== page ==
Real-Time Frustration Over Twitter's New Policy
Correction Jan. 30, 2012
In this story, we said, "Twitter General Counsel Alexander Macgillivray says there were a lot of factors to consider ... like protecting Twitter employees from retaliation — especially in countries that might raise objections, like China or Saudi Arabia." While Macgillivray did say that protecting Twitter employees from retaliation in countries where it intends to set up shop is a factor, China and Saudi Arabia are not in that category. The company does not have staff or a business practice in either one.
RACHEL MARTIN, HOST:
As Facebook moves towards more openness, Twitter is restricting some of its access. The social media site announced last week that it will censor any tweet deemed, quote, objectionable by certain governments. Twitter bills itself as a champion of free expression, and the move caused outrage among many. We reached out to Twitter for comment.
ALEXANDER MACGILLIVRAY: My name is Alexander Macgillivray, and I'm the general counsel of Twitter.
MARTIN: Macgillivray says there were a lot of factors to consider, like protecting Twitter employees from retaliation - especially those who live in countries that might raise objections, like China or Saudi Arabia. [POST-BROADCAST CORRECTION: Though Macgillivray said that protecting Twitter employees from retaliation was a factor, Twitter does not have a staff or business practice in either China or Saudi Arabia.]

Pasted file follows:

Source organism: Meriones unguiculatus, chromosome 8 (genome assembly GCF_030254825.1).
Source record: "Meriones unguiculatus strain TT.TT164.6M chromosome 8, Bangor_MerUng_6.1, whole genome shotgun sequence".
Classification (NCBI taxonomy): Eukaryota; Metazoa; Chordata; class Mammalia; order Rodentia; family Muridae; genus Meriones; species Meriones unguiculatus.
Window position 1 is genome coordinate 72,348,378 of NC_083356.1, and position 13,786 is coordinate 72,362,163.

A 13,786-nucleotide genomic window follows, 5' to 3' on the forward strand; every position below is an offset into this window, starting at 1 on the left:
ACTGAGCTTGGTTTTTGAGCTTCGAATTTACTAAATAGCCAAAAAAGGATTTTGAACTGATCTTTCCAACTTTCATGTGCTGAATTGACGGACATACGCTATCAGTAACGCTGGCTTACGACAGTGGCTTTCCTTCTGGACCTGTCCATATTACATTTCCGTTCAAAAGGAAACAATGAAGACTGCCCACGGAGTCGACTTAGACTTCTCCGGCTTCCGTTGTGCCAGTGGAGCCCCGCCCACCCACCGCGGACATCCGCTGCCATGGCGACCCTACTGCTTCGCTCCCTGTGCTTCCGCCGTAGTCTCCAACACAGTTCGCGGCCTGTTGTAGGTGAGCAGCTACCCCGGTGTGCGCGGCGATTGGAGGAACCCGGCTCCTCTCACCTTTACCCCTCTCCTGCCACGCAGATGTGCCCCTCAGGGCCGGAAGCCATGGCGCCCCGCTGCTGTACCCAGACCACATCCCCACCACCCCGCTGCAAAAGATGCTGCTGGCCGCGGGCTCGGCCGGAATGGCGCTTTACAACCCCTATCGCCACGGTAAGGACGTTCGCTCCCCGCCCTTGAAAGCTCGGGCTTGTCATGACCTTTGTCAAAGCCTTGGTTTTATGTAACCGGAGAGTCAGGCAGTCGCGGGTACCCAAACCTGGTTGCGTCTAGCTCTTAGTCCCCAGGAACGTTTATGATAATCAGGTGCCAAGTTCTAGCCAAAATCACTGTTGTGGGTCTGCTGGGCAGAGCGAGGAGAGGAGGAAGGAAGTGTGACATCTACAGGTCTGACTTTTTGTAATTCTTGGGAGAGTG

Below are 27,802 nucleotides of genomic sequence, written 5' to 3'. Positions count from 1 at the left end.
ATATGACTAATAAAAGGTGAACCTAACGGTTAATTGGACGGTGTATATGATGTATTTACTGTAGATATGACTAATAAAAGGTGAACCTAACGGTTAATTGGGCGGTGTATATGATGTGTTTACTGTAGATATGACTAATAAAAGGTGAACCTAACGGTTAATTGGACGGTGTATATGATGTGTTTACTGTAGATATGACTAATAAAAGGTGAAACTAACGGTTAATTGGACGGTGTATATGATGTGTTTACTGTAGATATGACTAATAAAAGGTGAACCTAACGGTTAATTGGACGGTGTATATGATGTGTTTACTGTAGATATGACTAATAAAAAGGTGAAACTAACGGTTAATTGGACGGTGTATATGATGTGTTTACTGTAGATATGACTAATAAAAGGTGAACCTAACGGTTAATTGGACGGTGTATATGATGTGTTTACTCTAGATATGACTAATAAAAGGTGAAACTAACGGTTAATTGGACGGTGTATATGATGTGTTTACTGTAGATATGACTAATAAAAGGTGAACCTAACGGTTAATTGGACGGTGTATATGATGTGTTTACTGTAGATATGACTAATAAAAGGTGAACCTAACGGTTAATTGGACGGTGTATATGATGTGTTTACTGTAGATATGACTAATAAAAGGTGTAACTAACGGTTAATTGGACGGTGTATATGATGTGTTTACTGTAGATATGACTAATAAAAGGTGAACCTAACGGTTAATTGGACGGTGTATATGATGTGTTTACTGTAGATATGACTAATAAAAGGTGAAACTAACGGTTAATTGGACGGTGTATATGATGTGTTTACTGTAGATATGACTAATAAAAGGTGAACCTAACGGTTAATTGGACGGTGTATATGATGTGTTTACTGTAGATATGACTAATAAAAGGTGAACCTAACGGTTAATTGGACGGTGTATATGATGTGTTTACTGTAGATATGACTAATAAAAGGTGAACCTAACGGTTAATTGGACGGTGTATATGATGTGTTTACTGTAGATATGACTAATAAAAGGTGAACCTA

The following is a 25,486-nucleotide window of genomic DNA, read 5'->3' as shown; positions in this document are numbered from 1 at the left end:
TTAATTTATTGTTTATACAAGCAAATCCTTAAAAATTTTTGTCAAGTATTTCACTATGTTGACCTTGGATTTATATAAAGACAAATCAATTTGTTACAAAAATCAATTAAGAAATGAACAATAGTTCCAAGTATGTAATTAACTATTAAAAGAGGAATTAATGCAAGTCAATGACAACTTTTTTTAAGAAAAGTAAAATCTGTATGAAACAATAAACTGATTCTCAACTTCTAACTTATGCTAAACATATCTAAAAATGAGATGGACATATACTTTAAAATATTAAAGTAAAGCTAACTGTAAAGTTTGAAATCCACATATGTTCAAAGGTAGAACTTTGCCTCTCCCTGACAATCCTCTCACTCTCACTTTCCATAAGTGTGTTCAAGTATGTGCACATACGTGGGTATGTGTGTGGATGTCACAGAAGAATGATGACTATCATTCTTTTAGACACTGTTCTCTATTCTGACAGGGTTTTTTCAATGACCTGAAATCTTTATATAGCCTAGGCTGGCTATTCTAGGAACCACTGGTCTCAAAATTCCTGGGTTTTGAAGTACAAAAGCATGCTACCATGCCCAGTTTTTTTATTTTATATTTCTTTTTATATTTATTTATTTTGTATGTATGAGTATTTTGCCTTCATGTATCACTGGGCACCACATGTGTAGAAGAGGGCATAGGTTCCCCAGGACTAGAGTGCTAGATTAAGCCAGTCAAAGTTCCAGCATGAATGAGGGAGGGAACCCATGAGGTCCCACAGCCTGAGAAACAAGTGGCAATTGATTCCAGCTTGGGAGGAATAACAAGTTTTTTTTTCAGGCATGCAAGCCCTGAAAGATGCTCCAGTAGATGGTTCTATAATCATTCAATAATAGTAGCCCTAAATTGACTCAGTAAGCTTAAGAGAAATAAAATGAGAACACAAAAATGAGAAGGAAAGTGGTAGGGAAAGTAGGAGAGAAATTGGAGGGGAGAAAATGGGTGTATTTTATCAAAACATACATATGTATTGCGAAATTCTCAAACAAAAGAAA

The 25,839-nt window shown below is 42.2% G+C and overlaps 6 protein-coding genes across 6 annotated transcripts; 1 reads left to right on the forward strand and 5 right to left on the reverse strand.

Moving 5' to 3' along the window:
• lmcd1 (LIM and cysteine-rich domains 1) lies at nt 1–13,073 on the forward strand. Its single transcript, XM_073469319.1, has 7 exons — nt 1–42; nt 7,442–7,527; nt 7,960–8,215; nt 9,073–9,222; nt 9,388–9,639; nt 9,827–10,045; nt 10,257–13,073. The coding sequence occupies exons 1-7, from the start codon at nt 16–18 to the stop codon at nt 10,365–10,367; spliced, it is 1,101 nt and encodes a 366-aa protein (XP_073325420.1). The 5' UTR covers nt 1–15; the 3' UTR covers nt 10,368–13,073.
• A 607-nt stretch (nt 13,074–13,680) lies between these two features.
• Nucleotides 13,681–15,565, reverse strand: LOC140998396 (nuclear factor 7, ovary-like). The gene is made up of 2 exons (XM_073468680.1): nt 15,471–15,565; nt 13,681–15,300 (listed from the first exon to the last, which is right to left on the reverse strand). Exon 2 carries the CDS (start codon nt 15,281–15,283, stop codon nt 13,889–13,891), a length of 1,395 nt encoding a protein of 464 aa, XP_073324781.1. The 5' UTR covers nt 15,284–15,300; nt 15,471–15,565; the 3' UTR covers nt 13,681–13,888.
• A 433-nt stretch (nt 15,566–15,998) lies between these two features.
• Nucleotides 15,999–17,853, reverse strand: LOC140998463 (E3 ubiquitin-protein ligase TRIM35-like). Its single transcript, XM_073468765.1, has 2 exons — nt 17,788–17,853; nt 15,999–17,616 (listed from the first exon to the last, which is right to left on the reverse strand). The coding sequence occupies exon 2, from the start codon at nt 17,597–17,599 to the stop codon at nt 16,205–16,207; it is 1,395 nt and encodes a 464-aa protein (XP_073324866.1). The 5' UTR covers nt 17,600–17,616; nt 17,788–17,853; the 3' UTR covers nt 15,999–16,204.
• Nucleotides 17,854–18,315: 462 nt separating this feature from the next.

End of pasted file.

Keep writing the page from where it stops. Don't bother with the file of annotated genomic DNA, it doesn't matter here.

MACGILLIVRAY: Freedom of expression is really important to us, so we wanted to keep more tweets up in more places, and we wanted to make sure that our users in the world would be able to see whether we're living up to our freedom of expression ideals.
MARTIN: Twitter says it will let users know when a tweet has been withheld by posting a notice, and a link, to ChillingEffects.org/Twitter, a website that tracks online censorship. But the tweet doesn't disappear. It can still be seen in countries where it hasn't been censored.
Critics say Twitter's move could have a far-reaching effect. Think of an Arab Spring without the galvanizing effect of thousands of tweets from protesters. Twitter's Alexander Macgillivray says that's not a fair criticism.
MACGILLIVRAY: Well, first of all, it overstates Twitter's role in those types of things. The revolutions would have happened with or without Twitter.
MARTIN: Some Twitter users around the world are protesting the company's action with a self-imposed tweeting blackout.
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